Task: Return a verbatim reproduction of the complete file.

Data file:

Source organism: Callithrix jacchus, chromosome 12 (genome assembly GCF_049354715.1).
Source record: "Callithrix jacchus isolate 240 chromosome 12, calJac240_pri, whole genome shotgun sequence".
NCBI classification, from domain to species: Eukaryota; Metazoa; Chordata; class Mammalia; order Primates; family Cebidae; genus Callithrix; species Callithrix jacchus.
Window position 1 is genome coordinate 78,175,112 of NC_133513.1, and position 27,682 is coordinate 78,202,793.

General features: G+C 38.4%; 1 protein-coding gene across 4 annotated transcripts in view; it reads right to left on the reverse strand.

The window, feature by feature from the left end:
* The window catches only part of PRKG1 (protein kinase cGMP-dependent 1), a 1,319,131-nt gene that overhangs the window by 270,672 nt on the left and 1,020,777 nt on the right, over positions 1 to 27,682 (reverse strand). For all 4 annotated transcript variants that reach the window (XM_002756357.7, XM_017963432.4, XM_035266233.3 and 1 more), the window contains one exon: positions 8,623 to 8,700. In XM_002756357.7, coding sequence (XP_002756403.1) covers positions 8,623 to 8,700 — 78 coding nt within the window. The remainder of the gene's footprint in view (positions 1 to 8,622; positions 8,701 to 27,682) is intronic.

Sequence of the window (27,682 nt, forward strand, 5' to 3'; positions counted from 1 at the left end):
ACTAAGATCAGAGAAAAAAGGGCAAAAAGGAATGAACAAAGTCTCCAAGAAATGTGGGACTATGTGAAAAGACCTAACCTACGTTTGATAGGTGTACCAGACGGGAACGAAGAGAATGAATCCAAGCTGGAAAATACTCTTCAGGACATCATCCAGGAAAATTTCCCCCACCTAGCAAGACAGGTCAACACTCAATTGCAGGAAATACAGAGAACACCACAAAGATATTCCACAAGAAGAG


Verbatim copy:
Source organism: Callithrix jacchus, chromosome 12 (genome assembly GCF_049354715.1).
Source record: "Callithrix jacchus isolate 240 chromosome 12, calJac240_pri, whole genome shotgun sequence".
NCBI classification, from domain to species: Eukaryota; Metazoa; Chordata; class Mammalia; order Primates; family Cebidae; genus Callithrix; species Callithrix jacchus.
Window position 1 is genome coordinate 78,175,112 of NC_133513.1, and position 27,682 is coordinate 78,202,793.

General features: G+C 38.4%; 1 protein-coding gene across 4 annotated transcripts in view; it reads right to left on the reverse strand.

The window, feature by feature from the left end:
* The window catches only part of PRKG1 (protein kinase cGMP-dependent 1), a 1,319,131-nt gene that overhangs the window by 270,672 nt on the left and 1,020,777 nt on the right, over positions 1 to 27,682 (reverse strand). For all 4 annotated transcript variants that reach the window (XM_002756357.7, XM_017963432.4, XM_035266233.3 and 1 more), the window contains one exon: positions 8,623 to 8,700. In XM_002756357.7, coding sequence (XP_002756403.1) covers positions 8,623 to 8,700 — 78 coding nt within the window. The remainder of the gene's footprint in view (positions 1 to 8,622; positions 8,701 to 27,682) is intronic.

Sequence of the window (27,682 nt, forward strand, 5' to 3'; positions counted from 1 at the left end):
ACTAAGATCAGAGAAAAAAGGGCAAAAAGGAATGAACAAAGTCTCCAAGAAATGTGGGACTATGTGAAAAGACCTAACCTACGTTTGATAGGTGTACCAGACGGGAACGAAGAGAATGAATCCAAGCTGGAAAATACTCTTCAGGACATCATCCAGGAAAATTTCCCCCACCTAGCAAGACAGGTCAACACTCAATTGCAGGAAATACAGAGAACACCACAAAGATATTCCACAAGAAGAG